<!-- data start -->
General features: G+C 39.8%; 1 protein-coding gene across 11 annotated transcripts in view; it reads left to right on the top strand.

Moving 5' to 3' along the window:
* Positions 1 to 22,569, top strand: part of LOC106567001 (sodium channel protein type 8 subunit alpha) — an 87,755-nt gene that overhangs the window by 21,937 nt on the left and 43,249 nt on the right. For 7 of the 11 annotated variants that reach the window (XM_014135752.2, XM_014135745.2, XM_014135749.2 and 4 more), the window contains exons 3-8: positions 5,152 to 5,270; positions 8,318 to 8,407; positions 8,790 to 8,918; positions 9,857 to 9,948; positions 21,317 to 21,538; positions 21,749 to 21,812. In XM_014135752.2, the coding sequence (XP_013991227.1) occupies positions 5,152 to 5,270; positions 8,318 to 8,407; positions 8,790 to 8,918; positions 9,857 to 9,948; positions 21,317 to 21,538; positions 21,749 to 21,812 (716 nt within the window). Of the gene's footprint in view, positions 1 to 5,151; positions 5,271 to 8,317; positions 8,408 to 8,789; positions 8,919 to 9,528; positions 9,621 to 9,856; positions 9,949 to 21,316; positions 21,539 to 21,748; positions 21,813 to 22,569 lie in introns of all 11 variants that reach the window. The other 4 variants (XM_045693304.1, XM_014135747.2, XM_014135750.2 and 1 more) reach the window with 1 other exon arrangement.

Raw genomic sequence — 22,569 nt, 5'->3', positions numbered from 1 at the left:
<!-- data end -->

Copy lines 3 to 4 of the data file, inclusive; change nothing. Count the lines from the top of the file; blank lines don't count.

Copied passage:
* Positions 1 to 22,569, top strand: part of LOC106567001 (sodium channel protein type 8 subunit alpha) — an 87,755-nt gene that overhangs the window by 21,937 nt on the left and 43,249 nt on the right. For 7 of the 11 annotated variants that reach the window (XM_014135752.2, XM_014135745.2, XM_014135749.2 and 4 more), the window contains exons 3-8: positions 5,152 to 5,270; positions 8,318 to 8,407; positions 8,790 to 8,918; positions 9,857 to 9,948; positions 21,317 to 21,538; positions 21,749 to 21,812. In XM_014135752.2, the coding sequence (XP_013991227.1) occupies positions 5,152 to 5,270; positions 8,318 to 8,407; positions 8,790 to 8,918; positions 9,857 to 9,948; positions 21,317 to 21,538; positions 21,749 to 21,812 (716 nt within the window). Of the gene's footprint in view, positions 1 to 5,151; positions 5,271 to 8,317; positions 8,408 to 8,789; positions 8,919 to 9,528; positions 9,621 to 9,856; positions 9,949 to 21,316; positions 21,539 to 21,748; positions 21,813 to 22,569 lie in introns of all 11 variants that reach the window. The other 4 variants (XM_045693304.1, XM_014135747.2, XM_014135750.2 and 1 more) reach the window with 1 other exon arrangement.

Raw genomic sequence — 22,569 nt, 5'->3', positions numbered from 1 at the left: